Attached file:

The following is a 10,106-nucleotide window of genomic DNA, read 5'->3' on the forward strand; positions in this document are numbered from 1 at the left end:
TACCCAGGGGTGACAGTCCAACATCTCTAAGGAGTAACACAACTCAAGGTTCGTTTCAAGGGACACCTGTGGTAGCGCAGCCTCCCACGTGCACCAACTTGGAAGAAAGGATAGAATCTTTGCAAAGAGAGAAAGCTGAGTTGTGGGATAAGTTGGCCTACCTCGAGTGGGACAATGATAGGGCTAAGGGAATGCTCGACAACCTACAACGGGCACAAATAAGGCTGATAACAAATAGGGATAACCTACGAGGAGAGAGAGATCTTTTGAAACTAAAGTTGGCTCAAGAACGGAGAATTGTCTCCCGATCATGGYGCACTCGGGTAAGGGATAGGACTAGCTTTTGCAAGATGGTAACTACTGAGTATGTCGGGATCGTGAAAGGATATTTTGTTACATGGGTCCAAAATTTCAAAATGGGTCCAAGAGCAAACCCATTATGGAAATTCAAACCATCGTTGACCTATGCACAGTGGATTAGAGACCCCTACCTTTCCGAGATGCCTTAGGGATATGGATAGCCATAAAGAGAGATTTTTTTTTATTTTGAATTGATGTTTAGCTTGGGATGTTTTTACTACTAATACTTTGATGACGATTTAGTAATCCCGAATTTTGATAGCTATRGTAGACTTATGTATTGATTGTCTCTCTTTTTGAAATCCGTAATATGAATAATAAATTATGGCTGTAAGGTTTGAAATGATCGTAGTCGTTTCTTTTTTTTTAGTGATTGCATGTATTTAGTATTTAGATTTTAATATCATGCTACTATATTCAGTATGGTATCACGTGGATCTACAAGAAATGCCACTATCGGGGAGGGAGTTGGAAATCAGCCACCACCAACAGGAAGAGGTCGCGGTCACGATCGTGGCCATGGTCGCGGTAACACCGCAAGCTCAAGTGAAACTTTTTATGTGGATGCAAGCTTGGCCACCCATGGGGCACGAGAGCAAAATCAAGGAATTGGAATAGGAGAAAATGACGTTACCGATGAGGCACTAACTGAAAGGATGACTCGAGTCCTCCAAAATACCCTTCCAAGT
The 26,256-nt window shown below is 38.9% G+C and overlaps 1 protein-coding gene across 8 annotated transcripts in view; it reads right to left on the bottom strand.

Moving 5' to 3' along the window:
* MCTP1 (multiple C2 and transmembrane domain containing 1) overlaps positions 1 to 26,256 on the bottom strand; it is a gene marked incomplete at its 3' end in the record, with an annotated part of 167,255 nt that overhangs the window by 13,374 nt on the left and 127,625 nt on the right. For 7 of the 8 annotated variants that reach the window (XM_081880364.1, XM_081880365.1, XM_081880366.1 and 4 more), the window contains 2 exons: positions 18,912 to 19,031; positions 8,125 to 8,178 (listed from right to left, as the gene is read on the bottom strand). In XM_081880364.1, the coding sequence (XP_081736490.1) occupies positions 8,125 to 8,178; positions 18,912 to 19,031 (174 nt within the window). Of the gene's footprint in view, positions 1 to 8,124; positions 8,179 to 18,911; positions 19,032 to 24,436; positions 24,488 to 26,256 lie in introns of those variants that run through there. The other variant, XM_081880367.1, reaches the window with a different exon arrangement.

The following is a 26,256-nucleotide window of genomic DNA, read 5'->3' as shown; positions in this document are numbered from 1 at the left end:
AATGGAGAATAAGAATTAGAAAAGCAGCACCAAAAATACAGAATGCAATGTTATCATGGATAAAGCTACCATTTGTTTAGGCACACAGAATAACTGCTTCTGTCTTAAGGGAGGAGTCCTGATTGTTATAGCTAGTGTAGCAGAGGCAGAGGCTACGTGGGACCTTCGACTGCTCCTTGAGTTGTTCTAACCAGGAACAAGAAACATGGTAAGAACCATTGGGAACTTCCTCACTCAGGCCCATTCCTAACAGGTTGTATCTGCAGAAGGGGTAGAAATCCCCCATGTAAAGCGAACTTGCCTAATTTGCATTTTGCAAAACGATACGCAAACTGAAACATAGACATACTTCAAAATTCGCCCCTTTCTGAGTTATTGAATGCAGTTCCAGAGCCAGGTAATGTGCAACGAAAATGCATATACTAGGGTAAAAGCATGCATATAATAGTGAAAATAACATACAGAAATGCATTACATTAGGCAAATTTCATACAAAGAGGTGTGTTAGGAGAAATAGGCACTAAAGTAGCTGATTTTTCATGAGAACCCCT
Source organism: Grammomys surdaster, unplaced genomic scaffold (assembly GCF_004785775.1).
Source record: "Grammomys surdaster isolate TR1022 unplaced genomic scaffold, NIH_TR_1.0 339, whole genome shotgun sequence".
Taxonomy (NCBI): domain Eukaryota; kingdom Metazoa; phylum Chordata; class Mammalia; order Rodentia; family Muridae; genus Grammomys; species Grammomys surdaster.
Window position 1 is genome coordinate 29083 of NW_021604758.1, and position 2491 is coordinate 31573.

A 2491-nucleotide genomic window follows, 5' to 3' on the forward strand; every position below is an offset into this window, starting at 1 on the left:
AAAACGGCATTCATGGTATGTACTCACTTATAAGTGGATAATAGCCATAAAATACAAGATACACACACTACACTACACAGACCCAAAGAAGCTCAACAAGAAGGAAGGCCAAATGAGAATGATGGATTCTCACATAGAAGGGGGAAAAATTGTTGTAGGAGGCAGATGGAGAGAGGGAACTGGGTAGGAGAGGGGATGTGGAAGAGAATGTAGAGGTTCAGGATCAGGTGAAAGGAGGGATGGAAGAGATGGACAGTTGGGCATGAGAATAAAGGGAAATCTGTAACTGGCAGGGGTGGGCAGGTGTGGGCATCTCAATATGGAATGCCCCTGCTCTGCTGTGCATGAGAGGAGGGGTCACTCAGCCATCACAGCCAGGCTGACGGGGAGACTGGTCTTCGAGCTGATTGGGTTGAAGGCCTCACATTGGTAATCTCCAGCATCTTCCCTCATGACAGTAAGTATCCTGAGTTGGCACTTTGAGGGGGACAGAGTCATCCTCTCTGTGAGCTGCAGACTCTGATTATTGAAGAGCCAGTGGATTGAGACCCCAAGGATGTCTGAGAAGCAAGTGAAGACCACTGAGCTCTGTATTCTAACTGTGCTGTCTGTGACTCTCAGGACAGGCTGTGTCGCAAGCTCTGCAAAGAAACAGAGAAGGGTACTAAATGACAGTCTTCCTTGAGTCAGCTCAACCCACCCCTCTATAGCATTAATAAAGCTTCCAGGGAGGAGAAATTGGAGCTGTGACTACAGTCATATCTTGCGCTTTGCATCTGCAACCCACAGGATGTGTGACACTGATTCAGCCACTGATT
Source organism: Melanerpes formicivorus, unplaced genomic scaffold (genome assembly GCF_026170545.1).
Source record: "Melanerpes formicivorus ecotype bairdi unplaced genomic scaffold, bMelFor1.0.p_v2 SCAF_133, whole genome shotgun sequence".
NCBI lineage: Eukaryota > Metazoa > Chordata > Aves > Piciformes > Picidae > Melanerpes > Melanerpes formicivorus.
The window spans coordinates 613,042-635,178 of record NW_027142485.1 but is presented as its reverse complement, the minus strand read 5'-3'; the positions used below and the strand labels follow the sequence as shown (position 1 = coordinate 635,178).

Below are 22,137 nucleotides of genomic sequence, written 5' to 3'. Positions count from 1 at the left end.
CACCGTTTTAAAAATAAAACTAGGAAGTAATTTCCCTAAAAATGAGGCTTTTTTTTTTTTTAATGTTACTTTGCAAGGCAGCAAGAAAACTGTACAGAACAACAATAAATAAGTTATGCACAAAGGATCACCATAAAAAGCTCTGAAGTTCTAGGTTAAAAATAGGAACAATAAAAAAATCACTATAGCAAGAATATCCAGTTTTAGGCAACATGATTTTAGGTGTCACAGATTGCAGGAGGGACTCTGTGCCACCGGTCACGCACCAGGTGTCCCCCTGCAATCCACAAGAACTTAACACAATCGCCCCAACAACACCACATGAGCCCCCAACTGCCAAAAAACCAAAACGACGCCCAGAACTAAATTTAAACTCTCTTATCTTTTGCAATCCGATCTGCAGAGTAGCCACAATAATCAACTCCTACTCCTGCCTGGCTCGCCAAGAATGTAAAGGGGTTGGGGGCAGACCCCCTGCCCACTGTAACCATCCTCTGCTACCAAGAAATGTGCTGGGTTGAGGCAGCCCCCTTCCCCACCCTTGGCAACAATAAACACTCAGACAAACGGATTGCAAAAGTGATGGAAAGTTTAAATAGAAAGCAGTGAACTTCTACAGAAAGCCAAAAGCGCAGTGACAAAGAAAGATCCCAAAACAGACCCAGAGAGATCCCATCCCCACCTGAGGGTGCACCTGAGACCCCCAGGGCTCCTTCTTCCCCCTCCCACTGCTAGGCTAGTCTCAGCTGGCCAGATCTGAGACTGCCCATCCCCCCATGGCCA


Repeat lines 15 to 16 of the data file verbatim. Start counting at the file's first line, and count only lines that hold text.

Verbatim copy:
Source record: "Melanerpes formicivorus ecotype bairdi unplaced genomic scaffold, bMelFor1.0.p_v2 SCAF_133, whole genome shotgun sequence".
NCBI lineage: Eukaryota > Metazoa > Chordata > Aves > Piciformes > Picidae > Melanerpes > Melanerpes formicivorus.